Grieve with the Grieving
For many, this All Souls’ Day will be like no other. The long list of names of family and friends who have been taken by the virus will not only serve as reminders of the loss of life, but also the loss of mourning and grieving rituals. The comforting customs that help soothe the sting of dying and death and offer a way through loss and mourning can lose their effectiveness when attempted online, through thick glass, or by phone. Death by COVID-19 has upended our rituals. Many have died alone and many more still grieve in social isolation.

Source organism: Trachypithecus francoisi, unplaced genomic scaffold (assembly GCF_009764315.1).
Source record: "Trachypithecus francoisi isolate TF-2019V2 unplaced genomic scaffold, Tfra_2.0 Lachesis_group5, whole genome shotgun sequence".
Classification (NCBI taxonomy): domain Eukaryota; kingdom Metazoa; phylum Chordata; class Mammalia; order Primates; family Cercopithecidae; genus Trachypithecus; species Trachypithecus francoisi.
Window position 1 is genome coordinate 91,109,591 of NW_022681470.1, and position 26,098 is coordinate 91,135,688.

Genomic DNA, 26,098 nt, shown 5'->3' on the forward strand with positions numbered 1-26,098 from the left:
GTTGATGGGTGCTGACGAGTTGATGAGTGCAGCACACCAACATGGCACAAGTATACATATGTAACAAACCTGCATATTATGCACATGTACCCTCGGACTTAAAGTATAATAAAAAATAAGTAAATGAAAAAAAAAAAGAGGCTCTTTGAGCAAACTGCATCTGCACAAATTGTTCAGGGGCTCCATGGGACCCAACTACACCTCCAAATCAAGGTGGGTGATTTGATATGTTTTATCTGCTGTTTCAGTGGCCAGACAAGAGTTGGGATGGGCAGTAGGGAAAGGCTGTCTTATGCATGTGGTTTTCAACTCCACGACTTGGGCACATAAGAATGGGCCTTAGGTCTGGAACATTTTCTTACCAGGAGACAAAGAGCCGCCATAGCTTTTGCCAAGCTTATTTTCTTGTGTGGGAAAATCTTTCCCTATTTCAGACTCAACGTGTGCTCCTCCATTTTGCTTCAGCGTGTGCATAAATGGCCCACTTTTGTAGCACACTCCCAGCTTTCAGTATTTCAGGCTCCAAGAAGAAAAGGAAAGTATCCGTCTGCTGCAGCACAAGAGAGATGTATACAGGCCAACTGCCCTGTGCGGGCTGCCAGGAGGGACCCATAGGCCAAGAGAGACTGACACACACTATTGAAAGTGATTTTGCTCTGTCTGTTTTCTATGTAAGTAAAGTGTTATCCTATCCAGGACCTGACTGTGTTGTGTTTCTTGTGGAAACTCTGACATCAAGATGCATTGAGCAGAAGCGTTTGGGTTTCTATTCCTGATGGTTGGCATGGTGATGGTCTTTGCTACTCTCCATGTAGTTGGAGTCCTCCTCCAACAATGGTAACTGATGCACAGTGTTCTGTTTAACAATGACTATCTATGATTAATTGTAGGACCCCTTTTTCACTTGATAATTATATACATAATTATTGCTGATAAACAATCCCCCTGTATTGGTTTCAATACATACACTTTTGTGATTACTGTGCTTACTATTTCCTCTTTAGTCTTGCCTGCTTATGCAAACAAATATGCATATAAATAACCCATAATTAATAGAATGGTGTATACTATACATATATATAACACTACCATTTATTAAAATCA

The death of a loved one is sad. The desire to spend every last waking minute with the one who will pass is more than human instinct. When the ties of love and affection that bind people together in life begin to unravel, being present to witness every fading heartbeat, every weakening breath, even the slightest movement and every word whispered is a sacred duty. The sadness of death is compounded when holding the hand of the one you love is not possible. There is no last look, no last embrace, no last kiss, only feelings of powerlessness and isolation.
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